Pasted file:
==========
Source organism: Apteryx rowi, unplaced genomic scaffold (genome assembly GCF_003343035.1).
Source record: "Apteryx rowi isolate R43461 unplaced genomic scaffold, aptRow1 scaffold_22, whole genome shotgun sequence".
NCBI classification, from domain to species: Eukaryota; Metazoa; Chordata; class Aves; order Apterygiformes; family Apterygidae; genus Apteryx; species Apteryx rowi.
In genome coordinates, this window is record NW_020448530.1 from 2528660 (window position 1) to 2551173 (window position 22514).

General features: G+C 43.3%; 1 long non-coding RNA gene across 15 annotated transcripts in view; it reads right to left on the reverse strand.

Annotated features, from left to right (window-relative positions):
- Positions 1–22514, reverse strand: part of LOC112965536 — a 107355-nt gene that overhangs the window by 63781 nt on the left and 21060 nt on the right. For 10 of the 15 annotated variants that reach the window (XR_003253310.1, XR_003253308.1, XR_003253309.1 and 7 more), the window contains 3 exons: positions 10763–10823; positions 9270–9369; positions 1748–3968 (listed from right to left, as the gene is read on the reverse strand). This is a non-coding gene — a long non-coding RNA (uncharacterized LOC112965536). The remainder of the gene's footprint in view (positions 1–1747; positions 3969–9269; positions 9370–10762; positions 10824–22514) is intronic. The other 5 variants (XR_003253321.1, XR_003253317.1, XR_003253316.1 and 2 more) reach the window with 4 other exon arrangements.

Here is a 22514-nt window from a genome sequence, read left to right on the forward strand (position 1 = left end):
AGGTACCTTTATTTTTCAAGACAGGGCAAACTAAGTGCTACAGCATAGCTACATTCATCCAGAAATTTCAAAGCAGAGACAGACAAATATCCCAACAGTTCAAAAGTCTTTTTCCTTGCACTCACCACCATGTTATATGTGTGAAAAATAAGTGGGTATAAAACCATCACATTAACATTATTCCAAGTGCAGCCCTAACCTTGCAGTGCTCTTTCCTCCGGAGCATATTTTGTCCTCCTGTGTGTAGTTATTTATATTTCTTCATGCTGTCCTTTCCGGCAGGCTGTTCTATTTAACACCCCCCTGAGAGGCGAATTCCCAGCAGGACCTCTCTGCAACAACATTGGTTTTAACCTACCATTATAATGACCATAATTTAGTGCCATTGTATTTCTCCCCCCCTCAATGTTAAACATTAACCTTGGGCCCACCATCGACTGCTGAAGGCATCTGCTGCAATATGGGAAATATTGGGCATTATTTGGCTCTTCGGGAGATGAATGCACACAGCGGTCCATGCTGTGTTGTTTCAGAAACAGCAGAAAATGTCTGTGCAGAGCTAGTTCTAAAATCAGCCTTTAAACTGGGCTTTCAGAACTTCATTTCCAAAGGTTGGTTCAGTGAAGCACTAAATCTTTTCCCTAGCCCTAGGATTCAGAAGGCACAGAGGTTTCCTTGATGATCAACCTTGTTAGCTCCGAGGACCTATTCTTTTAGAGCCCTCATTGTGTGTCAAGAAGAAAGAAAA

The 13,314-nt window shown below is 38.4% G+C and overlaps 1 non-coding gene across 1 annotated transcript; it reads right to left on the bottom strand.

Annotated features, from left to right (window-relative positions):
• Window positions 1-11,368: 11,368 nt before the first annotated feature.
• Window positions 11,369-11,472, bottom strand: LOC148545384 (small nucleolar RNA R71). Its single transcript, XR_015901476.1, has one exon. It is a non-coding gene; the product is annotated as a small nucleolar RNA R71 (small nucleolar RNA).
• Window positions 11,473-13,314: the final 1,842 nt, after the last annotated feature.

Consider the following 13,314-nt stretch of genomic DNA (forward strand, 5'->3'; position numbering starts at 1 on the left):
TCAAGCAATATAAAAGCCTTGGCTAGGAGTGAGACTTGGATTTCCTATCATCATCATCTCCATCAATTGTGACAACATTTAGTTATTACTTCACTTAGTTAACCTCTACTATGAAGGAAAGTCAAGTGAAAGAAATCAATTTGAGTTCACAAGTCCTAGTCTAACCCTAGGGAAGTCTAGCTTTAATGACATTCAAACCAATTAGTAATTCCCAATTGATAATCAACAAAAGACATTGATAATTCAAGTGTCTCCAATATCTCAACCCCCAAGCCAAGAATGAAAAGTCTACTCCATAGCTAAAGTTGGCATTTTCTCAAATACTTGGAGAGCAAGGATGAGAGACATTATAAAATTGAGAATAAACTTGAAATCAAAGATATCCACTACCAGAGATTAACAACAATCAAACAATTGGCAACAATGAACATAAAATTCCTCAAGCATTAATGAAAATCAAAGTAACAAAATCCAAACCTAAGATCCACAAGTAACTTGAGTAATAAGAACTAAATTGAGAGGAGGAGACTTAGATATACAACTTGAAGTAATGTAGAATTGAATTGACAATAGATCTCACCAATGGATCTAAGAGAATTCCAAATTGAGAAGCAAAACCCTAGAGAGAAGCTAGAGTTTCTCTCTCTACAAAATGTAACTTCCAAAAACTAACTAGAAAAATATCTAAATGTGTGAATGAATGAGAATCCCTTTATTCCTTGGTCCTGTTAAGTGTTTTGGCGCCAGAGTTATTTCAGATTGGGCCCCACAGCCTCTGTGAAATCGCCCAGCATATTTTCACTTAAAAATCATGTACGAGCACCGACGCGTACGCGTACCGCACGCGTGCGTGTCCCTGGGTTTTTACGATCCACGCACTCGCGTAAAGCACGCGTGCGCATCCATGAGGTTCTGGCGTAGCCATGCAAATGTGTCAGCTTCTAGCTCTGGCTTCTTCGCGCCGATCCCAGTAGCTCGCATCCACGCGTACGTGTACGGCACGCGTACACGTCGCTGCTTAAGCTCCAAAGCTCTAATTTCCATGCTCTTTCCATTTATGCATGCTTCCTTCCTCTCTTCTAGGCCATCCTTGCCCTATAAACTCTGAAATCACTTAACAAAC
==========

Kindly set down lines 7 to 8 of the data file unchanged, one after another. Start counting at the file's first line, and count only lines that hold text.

- Positions 1–22514, reverse strand: part of LOC112965536 — a 107355-nt gene that overhangs the window by 63781 nt on the left and 21060 nt on the right. For 10 of the 15 annotated variants that reach the window (XR_003253310.1, XR_003253308.1, XR_003253309.1 and 7 more), the window contains 3 exons: positions 10763–10823; positions 9270–9369; positions 1748–3968 (listed from right to left, as the gene is read on the reverse strand). This is a non-coding gene — a long non-coding RNA (uncharacterized LOC112965536). The remainder of the gene's footprint in view (positions 1–1747; positions 3969–9269; positions 9370–10762; positions 10824–22514) is intronic. The other 5 variants (XR_003253321.1, XR_003253317.1, XR_003253316.1 and 2 more) reach the window with 4 other exon arrangements.

Here is a 22514-nt window from a genome sequence, read left to right on the forward strand (position 1 = left end):